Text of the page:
Oh I Do Like To Be Beside The Seaside!
Click below to download a copy of our curriculum map.
Take Off Day
To kick-start our topic of 'Seasides', Year Two arrived at the classroom door to find a line with a picnic basket and some pesky seagulls! After closer inspection, we realised that it must have been put up by Mr and Mrs Grinling from David and Rhonda Armitage's story: 'The Lighthouse Keeper's Lunch'. We had to find 100 pebbles and shells hidden around the classroom which would then unlock the basket so that we could find what was inside. After a while hunting, we collected all of the pebbles and opened the basket to reveal a book of 'The Lighthouse Keeper's Lunch' - Sam, our book fairy, had hidden it away for us. We completed a book talk of the story (which we really enjoyed) before moving on to our first History session all about the seaside. We are looking forward to discovering information about typical Victorian seaside holidays!
We were very fortunate to be able to have a sneaky peak inside one of the boxes that the Wilson Museum in Cheltenham lends out to schools. Inside were lots of different objects associated with the seaside and there was a focus upon seaside holidays of the past - over 100 years ago! We explored the following objects in small groups:
- wooden spades
- metal buckets
- swimwear (very different to swimwear today!)
- a box camera
- Punch and Judy puppets
- a parasol
We had lots of discussions about what each of these objects were used for and the differences in the way some of these things are made today. We've already decided to try out a Science experiment about different materials that are suitable to wear on the beach as well as wanting to find out more about the box camera and the Punch and Judy puppets. Exciting times lie ahead in our topic!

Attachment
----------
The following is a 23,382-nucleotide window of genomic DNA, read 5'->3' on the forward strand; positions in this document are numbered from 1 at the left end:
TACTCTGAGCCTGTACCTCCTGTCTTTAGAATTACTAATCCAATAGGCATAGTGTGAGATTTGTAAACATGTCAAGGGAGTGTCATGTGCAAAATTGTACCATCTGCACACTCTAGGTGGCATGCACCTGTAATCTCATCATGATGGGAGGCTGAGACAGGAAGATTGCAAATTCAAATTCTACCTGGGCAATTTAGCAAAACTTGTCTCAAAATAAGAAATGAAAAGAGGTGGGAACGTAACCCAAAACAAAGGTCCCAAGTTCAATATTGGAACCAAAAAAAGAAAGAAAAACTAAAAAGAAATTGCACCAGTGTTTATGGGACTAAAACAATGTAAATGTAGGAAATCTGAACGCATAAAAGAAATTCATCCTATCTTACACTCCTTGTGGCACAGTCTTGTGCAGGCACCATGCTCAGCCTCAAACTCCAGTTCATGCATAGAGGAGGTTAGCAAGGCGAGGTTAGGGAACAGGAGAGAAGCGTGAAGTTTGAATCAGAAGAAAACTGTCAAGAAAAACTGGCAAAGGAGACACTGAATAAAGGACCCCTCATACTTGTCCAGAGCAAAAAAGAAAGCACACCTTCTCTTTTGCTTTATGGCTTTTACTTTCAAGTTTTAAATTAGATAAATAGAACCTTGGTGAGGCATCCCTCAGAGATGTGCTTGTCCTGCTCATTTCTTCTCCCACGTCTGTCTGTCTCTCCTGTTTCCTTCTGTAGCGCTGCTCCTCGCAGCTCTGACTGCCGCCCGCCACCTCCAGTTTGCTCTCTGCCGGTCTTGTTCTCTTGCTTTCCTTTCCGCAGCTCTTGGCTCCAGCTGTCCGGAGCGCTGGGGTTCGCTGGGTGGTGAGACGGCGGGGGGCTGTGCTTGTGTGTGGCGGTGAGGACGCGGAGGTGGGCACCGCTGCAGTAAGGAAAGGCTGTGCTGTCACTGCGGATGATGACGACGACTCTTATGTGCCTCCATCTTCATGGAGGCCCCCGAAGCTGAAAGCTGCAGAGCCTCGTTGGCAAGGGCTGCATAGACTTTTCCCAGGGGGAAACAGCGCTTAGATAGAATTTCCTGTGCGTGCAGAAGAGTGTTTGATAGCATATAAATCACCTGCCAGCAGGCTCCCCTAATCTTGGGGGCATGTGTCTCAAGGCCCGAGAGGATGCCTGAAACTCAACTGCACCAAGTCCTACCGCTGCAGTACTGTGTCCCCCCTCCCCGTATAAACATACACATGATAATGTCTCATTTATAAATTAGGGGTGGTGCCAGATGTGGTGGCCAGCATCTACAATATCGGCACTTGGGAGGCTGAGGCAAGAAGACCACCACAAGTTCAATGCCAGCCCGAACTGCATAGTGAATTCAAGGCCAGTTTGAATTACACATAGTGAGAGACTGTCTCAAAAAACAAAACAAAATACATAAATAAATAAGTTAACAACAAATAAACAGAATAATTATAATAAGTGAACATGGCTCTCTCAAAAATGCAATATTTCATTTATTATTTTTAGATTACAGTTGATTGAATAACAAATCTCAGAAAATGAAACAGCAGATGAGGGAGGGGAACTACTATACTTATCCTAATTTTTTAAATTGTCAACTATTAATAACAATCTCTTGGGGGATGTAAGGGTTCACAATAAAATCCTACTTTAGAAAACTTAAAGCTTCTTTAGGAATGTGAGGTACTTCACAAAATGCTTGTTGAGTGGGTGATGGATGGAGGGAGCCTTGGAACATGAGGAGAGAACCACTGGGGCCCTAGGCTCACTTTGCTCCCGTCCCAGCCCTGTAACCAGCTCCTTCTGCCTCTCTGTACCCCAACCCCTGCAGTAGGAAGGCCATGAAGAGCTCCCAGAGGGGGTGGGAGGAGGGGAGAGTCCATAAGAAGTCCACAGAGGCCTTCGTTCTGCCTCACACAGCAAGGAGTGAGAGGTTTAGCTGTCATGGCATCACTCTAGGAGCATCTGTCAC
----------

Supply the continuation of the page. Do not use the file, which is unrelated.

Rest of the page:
Working with clay
As part of our seaside topic, we have been exploring how to shape and mould clay. We have created these seaside shells. We were extremely careful when using the tools to create shapes and patterns. Some of us had to show lots of resilience due to the hot weather making the clay dry quickly - however, nobody gave up! A week later, when they had set into shape, we used metallic paints to decorate them. We made sure that we used colours that we would find in the environment, rather than glittery pinks and purples! Some of the shells had broken, or had parts hanging off but we discussed that natural shells would break all the time and therefore this made them look more realistic - super growth mind-sets! Take a look at our much focus we had to have when creating them!